Friday, April 24, 2009

Utah, People Working Together, Utah, What A Great Place To Be!....This Is the Place!

Excuse me, I need to step on my soapbox for just a minute.

I've often heard, whether online or in real life, that people do not think Utah is diverse. They don't want to move there, because they don't think there's enough diversity to raise their children in. They don't want everyone around them to be middle class white Mormons. In my experience, they want a convenient cultural Utopia, with all of the diversity, but with none of the side effects of having newer immigrants (poverty, cultural confusion of their children that lead to gangs, small crimes, parents who work all the time to provide a better life for their children, so their children don't have as much support in School) {Don't get me started on my rant about the urban flight of public, local schools....}

Having been raised in Salt Lake City, Glendale area (part of the actual city) on the West Side, this always makes me laugh. Yes, there are parts of Utah that don't have much cultural diversity, although I'm not sure how it's a crime that your ancestors all came from similar areas, and that more people from other cultures don't desire to move there (or can't afford to, depending where you live - although this to me is another issue of economics, and not innocent). However, there are plenty of places that are incredibly diverse.

My middle school was 35% Caucasian, and 65% minority - mostly Latinos (Hispanics), and Polynesians (mostly Tongans). I grew up in my own neighborhood as a "minority." My home ward followed this same trend of diversity. Also represented were smaller communities of Vietnamese, Bosnians (after the Bosnian war), and Sudanese (while I was in high school). Some of my closest friends from my youth were not Caucasian, nor American. I've been to traditional Vietnamese birthday parties, Luaus galore, some complete with entire roasted pig baked in a hole in the ground warmed with hot stones. I've cleaned Hawaiian graves, and decorated them with leis I made myself. I had a best friend from high school who's Nicaraguan, and was a bridesmaid at my reception. I fell in love with her families beans and salty white cheese (sorry to pull the "multicultural" card on our friendship, Martha. Just so you know, I never sat around and dwelt on what race my friends were - Avram never even knew Martha wasn't white until he met her for the first time, because I'd never described Martha's culturalicity).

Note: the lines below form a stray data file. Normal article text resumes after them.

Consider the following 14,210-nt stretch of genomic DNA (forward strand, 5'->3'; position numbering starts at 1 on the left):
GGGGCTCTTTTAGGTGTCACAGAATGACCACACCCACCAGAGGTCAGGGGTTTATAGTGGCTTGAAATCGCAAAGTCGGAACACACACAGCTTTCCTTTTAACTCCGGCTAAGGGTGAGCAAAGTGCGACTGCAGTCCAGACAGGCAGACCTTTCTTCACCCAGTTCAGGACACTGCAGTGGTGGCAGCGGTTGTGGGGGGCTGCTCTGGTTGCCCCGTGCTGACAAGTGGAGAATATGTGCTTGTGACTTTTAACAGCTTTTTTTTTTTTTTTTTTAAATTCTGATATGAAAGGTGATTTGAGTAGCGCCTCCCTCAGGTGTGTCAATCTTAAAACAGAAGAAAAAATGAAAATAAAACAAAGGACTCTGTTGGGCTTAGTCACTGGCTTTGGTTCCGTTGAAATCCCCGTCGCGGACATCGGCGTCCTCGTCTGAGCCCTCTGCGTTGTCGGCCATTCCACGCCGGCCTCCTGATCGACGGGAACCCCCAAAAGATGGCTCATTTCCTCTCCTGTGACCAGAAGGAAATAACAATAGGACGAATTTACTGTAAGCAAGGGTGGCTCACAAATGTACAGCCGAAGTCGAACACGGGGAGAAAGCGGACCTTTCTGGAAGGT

People lambaste Utah for not having a lot of blacks, but forget several things. First, Utah was never a slave state, never bordered slave states, and was never a place that African Americans moved to to get out of slave and former slave areas. Why would there be a large African American population? Are Tongans not diverse enough? Is South America too American to count?

Often people saying this have visited Utah, and have seen first hand the lack of diversity. Of course, it then turns out that they visited subdivisions that are upper middle class, and so only composed of Caucasians. I love Utah dearly, but Salt Lake Valley, especially the city, does have a large class division. On the West Side, the other side of the tracks, my area, there is a lot of diversity, along with more poverty, cheaper homes, and more crime. The East Side has a lot less of these. So do these people want to live on the East Side, in their insular white neighborhoods, and see plenty of cultural diversity only in public areas like downtown?